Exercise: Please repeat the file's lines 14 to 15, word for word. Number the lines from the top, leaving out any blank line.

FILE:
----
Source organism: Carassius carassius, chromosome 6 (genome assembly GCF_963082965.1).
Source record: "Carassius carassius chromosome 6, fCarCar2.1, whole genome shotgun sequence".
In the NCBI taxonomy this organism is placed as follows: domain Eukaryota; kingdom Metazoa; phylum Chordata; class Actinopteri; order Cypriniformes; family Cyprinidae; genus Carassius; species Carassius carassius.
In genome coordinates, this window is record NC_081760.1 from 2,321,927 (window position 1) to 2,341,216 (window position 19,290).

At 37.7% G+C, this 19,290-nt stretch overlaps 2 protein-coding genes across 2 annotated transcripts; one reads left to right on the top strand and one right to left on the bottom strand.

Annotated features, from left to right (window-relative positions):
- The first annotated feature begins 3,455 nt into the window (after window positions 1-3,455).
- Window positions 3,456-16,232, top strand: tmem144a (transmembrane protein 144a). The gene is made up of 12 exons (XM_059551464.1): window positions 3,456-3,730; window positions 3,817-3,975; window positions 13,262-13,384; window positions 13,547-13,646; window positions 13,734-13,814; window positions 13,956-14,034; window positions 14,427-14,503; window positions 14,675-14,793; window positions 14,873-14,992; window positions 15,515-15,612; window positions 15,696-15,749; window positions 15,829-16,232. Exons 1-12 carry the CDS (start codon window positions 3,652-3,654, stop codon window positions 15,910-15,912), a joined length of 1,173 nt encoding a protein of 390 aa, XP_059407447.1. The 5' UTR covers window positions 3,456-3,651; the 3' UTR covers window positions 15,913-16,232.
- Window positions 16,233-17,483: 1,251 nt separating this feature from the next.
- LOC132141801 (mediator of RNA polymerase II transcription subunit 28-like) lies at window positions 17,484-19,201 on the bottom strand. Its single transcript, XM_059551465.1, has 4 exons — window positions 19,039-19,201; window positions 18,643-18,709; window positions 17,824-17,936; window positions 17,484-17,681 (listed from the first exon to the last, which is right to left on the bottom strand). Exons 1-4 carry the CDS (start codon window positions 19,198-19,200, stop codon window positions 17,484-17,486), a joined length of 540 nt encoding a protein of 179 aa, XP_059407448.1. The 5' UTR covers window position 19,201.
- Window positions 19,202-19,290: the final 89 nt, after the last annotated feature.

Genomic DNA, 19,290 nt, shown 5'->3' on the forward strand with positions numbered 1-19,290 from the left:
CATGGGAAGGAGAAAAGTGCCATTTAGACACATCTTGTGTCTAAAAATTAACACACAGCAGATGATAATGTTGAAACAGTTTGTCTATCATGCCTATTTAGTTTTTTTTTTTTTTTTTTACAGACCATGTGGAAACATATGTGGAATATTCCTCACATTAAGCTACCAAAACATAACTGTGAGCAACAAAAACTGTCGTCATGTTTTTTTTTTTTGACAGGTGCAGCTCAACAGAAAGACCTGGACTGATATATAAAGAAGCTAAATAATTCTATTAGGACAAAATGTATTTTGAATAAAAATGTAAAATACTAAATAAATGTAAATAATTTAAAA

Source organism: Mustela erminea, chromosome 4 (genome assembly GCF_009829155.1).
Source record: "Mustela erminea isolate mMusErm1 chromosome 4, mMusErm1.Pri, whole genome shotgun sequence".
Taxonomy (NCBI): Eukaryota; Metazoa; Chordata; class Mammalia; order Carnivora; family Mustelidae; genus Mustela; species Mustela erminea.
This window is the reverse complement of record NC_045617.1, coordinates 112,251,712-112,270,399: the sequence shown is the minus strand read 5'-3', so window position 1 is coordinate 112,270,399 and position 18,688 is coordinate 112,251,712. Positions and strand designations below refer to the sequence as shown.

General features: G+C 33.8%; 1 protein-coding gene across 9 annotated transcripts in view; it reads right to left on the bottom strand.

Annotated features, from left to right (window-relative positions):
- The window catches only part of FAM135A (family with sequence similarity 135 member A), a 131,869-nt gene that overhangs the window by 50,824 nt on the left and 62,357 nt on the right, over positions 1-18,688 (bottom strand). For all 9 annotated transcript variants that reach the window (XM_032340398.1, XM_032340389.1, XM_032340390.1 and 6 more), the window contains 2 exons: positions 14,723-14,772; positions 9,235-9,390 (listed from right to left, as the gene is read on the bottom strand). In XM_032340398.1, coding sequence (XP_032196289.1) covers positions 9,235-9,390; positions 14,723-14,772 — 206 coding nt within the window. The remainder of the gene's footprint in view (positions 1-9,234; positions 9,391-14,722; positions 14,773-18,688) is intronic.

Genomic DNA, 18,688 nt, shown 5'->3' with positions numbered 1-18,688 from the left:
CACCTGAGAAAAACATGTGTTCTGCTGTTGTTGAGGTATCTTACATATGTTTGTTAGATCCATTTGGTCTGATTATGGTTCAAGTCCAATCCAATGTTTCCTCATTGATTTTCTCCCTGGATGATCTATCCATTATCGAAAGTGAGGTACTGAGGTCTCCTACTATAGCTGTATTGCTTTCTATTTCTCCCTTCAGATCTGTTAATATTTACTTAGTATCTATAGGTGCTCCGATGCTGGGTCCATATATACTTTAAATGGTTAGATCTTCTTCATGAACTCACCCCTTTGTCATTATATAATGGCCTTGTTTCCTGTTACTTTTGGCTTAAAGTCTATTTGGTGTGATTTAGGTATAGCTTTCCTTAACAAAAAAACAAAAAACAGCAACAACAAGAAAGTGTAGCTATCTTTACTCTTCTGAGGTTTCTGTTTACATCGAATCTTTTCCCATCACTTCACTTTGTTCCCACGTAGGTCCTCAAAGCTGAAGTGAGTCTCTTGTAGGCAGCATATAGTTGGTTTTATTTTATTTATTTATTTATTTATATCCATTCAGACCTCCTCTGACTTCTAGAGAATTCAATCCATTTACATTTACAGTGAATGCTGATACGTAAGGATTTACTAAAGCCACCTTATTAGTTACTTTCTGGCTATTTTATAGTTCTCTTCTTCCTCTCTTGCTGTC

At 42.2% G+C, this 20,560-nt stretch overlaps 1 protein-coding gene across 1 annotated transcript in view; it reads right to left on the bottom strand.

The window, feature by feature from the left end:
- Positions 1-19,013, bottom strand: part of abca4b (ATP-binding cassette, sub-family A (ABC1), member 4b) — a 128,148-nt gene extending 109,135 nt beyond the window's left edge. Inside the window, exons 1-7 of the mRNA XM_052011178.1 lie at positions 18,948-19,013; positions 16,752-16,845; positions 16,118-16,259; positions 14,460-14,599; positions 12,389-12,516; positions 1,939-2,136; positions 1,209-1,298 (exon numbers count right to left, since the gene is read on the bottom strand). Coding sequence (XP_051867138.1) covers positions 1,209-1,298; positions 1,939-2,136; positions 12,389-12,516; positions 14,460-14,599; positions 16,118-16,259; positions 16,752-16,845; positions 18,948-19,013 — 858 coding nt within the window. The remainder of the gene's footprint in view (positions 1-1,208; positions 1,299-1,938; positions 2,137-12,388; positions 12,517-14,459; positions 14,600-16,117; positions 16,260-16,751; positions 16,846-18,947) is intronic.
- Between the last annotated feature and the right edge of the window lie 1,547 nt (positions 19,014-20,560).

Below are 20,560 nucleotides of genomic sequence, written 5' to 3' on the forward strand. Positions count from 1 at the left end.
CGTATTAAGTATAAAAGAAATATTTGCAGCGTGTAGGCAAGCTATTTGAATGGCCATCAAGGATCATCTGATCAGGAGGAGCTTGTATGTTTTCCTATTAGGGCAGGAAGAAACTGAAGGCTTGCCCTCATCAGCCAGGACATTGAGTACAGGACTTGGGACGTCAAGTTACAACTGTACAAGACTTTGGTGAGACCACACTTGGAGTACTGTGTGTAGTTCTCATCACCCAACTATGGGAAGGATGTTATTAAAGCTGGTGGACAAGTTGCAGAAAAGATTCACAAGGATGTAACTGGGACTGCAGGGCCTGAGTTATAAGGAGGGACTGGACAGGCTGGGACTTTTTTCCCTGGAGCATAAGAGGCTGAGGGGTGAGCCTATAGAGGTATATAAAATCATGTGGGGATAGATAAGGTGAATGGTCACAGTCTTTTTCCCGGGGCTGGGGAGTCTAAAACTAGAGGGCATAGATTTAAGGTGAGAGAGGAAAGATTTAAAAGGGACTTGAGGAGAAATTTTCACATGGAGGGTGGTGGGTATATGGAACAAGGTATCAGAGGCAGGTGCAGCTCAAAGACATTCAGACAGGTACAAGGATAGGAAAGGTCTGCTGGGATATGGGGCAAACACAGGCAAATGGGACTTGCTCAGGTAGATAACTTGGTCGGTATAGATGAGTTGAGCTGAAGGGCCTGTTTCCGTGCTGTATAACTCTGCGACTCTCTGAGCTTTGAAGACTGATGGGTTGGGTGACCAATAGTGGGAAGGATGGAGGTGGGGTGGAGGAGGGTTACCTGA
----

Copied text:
Source organism: Mustela erminea, chromosome 4 (genome assembly GCF_009829155.1).
Source record: "Mustela erminea isolate mMusErm1 chromosome 4, mMusErm1.Pri, whole genome shotgun sequence".